Tag Archives: colour

Formal Assessment for Assessment II, 9x items, labeled 1 – 8a and 8b

For this assessment, taking on board my Tutor’s comments I took two new photos one for image to simply change the composition from portrait to landscape for consistency and I changed the last image for a strong picture.  I also reprinted all the images using my Tutor’s suggestion of adding a little lilac to the Hue as I was unhappy with the colour cast I appeared to be getting as I couldn’t get a perfect black or grey.  This intended Hue is very subtle and I like the result.

Included in the folder is my Tutor’s report Shaun Mullins – 512659 – Photography 1 Context & Narrative – Assignment 2  a printed copy of the anchoring text for each image  marked 8a the-unseen and my 300 word introduction marked 8b redundant-reflections and the photos.

 

Alternative images as per my Tutor’s comments.

This slideshow requires JavaScript.

This is my new alternative presentation from my original work for assignment 2 based upon my Tutors comments.

My Tutor commented on two images that he felt should have been composed in landscape to be consistent with my other images and he felt that the last image was weak in comparison the the rest.  I have therefor re-shot to offer better alternatives.

The first was referring to my dog and this was the original portrait version.

_DSC9096-resized

Resized-New_DSC2141

D-800e, 24-120mm f/4 @ 120mm, 1/20 sec, f/8, ISO-320, daylight W.B.  Adjustments made in Lightroom to convert to black-and-white and then image tinted in Photoshop, Hue 257, Saturation 3.

This new version composed in landscape photographed in RAW and converted to black-and-white in Lightroom and tinted in Photoshop.

This next image Clive felt was weak.

Resized-9589

Clive’s two objections were that again it has in portrait and he felt the colour was at odds with the black-and-white theme of the other images.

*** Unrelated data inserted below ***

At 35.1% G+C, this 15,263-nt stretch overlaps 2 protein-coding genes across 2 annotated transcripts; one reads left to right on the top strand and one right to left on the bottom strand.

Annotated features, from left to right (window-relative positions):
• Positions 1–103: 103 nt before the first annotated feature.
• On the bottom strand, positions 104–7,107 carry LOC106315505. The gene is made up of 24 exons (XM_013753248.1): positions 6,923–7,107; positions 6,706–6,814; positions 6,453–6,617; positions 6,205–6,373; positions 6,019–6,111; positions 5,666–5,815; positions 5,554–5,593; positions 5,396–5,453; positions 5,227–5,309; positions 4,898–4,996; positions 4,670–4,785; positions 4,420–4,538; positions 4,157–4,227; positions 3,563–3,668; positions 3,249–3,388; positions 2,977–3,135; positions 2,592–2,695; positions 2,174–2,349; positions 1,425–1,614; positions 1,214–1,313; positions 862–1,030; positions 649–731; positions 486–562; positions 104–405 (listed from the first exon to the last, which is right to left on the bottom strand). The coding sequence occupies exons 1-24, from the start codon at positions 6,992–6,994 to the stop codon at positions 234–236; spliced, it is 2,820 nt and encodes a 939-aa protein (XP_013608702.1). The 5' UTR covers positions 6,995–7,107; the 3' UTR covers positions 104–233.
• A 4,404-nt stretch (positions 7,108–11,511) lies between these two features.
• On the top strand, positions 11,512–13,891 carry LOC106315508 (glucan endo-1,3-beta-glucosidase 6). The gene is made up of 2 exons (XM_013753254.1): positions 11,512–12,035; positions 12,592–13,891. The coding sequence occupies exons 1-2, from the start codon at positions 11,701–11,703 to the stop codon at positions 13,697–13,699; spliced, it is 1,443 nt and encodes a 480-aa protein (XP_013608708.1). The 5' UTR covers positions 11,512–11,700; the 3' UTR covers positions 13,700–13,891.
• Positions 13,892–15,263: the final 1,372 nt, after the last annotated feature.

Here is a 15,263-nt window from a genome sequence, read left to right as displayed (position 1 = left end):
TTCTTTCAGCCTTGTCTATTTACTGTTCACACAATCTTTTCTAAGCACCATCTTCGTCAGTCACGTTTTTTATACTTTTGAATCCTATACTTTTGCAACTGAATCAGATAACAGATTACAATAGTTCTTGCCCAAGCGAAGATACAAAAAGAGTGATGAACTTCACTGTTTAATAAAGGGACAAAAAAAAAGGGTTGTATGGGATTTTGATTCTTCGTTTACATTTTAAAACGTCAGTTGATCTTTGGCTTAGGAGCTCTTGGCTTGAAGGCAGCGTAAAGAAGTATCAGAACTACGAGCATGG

I  can not re-do this picture to landscape as time has moved on and this bud has since flowered and gone.  Furthermore, I was never one-hundred percent happy with it anyway, as I had struggled to come up with a better idea for an image.  However, I have recently had a new idea that I like….

alternative-idea

As you can see I have sketched out my idea of an image of myself suited and booted shaking hands with another suited and booted person whilst discreetly crossing my fingers.  I want this image to denote a business meeting or interview and connoting a message of hope and optimism for the future.  I set the camera up on a tripod, used one speedlight in a soft-box controlled remotely by Pocket wizards.  The camera was set to manual and manual focus and tethered to my lap-top for picture control, I also used a separate Sekonic lightmeter to meter the flash.

_dsc2804-resized

D-800e, 24-120mm f/4 @ 120mm, 1/125 sec, f/6.3, ISO-125, flash used, daylight WB.  Adjustments in Lightroom to black-and-white and colour tint adjustments made in Photoshop, Hue 257, Saturation 3.  On reflection of this picture, I now consider that a second light would have been in order, set in front of me and to the left to help separate my right arm from the background.  I could mess about in Photoshop to get better separation; but for this exercise I wont.

Using Clive’s suggested tinting I have produced new tinted versions of the rest of the black-and-white images.  The originals are on the left and the new tinted versions on the right.

_DSC9085-resized  Resized-New_DSC9085

_DSC9122-resized  Resized-New_DSC9122

_DSC9250-a-resized  Resized-New_DSC9250-a

_DSC9683-resized  Resized-New_DSC9683

_DSC9744-resized  Resized-New_DSC9744

The last Tycoon

Photo by William Eggleston.

Yesterday, Saturday, my wife and I visited London to see the William Eggleston Exhibition at The National Portrait Gallery and then go on to see a play.